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What ‘something’?

28 March 2013

This is a moving story of a family tragedy, says Sue Atkinson

Kicking the Black Mamba: Life, alcohol and death
Robert Anthony Welch
DLT £12.99
Church Times Bookshop £11.70 (Use code CT602 )

ROBERT WELCH's son, Egan, died tragically. In a note to his father Egan wrote: "If I die it is not alcohol that killed me. It's something else." It is pursuing that "something else" that Welch writes about, as he documents his son's alcoholism, asking that most scary of parents' questions - how much of his son's confused life was his fault?

Welch's startling honesty, alongside his intense love for his son, is woven into this book of uncomfortable questions about life and death, particularly the sense of meaninglessness with which so many people struggle. It is a book of great depth, and into the mix go Irish folklore and legends, poetry, depression, mania, alcoholism, drugs clinics, mental hospitals, anorexia, Tarot cards, Sardinian witches, and a startling level of violence.

Egan was clearly a bright, intuitive, and perceptive child; but he became yet another victim of the awful 11-plus, failing the exam and suffering the irreparable blow of low self-esteem which blights the life of many children. He was bullied and beaten up at school - perhaps the basis of an awful fear that blighted Egan's life. His father observes that there is "little space for those who cannot fit in", as he describes the chaos in Egan's life with schools, doctors, friends, police, and mental- health workers.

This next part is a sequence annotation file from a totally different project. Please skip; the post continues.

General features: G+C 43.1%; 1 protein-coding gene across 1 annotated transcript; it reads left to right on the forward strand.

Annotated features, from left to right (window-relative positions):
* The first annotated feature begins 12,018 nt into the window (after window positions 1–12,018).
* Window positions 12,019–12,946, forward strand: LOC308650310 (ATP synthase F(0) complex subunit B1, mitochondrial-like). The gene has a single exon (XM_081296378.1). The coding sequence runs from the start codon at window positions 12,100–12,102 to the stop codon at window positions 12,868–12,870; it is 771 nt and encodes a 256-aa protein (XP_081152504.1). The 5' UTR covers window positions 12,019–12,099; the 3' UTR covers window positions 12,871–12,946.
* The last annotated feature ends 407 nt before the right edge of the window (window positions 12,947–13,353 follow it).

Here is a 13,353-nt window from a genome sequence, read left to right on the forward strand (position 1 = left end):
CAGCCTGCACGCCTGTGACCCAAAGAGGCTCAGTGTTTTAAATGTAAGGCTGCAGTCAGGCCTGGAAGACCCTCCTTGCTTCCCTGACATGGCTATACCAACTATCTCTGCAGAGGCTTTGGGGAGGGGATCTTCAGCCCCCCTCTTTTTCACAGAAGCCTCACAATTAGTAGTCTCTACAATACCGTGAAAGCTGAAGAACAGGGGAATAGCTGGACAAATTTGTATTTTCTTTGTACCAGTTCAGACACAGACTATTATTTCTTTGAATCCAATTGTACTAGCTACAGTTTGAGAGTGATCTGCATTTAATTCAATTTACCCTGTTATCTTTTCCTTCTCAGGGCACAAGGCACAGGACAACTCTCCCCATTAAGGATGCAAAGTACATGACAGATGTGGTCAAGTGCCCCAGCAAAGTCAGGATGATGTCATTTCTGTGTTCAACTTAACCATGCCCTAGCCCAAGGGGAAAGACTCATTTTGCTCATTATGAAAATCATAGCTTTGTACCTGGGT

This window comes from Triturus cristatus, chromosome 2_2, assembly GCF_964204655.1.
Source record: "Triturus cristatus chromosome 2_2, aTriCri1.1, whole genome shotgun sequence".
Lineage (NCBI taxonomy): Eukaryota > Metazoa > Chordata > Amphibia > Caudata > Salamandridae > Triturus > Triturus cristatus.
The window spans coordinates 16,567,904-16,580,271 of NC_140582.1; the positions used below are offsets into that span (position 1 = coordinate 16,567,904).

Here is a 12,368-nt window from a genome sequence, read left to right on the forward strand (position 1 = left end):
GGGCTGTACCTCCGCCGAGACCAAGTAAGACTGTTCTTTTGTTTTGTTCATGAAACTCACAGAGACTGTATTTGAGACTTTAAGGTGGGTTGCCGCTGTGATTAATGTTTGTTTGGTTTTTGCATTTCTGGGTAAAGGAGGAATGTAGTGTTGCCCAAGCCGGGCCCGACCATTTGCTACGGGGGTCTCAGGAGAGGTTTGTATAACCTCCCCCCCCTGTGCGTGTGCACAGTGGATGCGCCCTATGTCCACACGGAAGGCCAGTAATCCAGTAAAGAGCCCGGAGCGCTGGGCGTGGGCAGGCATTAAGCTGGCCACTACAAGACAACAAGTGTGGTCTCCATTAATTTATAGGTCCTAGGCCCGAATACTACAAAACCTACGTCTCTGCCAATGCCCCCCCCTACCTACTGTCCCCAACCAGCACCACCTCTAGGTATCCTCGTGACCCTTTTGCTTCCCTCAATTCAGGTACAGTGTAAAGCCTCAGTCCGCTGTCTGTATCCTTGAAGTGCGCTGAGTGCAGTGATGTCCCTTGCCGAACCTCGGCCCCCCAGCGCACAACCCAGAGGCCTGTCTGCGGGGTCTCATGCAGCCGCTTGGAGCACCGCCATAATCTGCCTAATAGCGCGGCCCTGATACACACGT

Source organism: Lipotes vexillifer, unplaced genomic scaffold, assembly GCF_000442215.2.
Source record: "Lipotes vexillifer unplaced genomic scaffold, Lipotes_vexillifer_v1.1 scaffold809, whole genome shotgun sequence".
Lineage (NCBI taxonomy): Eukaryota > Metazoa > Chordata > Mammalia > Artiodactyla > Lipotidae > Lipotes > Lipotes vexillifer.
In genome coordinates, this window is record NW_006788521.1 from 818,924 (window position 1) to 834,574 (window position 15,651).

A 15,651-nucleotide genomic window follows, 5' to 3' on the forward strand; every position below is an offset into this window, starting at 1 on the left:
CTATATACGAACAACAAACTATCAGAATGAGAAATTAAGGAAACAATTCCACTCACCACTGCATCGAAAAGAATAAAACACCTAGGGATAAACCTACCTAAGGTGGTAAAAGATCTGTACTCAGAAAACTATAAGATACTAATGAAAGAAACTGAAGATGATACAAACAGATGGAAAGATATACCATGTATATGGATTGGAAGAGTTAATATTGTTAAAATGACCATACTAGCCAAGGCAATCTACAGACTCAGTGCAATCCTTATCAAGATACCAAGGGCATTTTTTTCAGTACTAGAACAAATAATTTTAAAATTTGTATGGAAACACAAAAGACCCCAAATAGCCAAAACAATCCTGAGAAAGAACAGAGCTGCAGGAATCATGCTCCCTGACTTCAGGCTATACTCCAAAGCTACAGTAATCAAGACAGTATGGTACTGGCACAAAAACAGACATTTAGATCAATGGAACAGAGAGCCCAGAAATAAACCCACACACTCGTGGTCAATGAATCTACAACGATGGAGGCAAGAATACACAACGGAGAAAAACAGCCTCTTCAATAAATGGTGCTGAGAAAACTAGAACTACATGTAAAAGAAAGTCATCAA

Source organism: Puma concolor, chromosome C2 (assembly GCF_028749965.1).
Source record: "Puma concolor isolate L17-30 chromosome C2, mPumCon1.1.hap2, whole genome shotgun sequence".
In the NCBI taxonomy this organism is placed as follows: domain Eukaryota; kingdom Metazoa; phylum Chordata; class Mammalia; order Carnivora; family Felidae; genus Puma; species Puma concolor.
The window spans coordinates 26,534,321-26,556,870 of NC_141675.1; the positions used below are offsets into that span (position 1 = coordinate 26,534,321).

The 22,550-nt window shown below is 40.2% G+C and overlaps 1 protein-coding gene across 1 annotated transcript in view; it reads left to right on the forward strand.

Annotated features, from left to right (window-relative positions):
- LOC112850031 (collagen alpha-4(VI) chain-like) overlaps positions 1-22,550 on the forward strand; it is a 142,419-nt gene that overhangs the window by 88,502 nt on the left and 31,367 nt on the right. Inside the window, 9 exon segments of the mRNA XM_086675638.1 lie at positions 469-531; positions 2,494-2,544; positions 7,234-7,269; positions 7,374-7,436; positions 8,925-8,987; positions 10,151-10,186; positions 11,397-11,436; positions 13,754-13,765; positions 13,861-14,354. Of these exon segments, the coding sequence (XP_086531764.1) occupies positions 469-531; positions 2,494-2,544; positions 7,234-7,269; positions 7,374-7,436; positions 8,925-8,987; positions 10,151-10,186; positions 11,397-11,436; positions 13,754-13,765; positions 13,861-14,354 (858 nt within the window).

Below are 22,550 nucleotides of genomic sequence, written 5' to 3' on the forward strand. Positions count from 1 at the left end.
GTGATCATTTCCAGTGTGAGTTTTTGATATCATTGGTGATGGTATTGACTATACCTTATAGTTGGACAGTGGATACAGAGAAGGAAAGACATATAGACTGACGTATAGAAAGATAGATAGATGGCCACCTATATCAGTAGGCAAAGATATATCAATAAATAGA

There were too many people around Egan who saw alcoholism as something that he could have overcome if only he had been more strong-minded. This view of addiction, whether it is alcohol or drugs, is very common - and hopelessly misguided and damaging. Welch knew that addiction is an illness and that his son needed help. Egan and his family were let down by all the "systems" surrounding them, and the raw pain of a devoted family is heartbreaking. But it isn't a sad or depressing read, because powerful and uplifting love permeates each chapter.

This book is beautifully written, with fascinating reflections on a range of literature and on modern culture, making it a book that is likely to stay in the memory for ever. This is a "must" for anyone who tries to help those struggling with addiction.

Sue Atkinson is the author of several books, including Breaking the Chains of Abuse (Lion, 2006).

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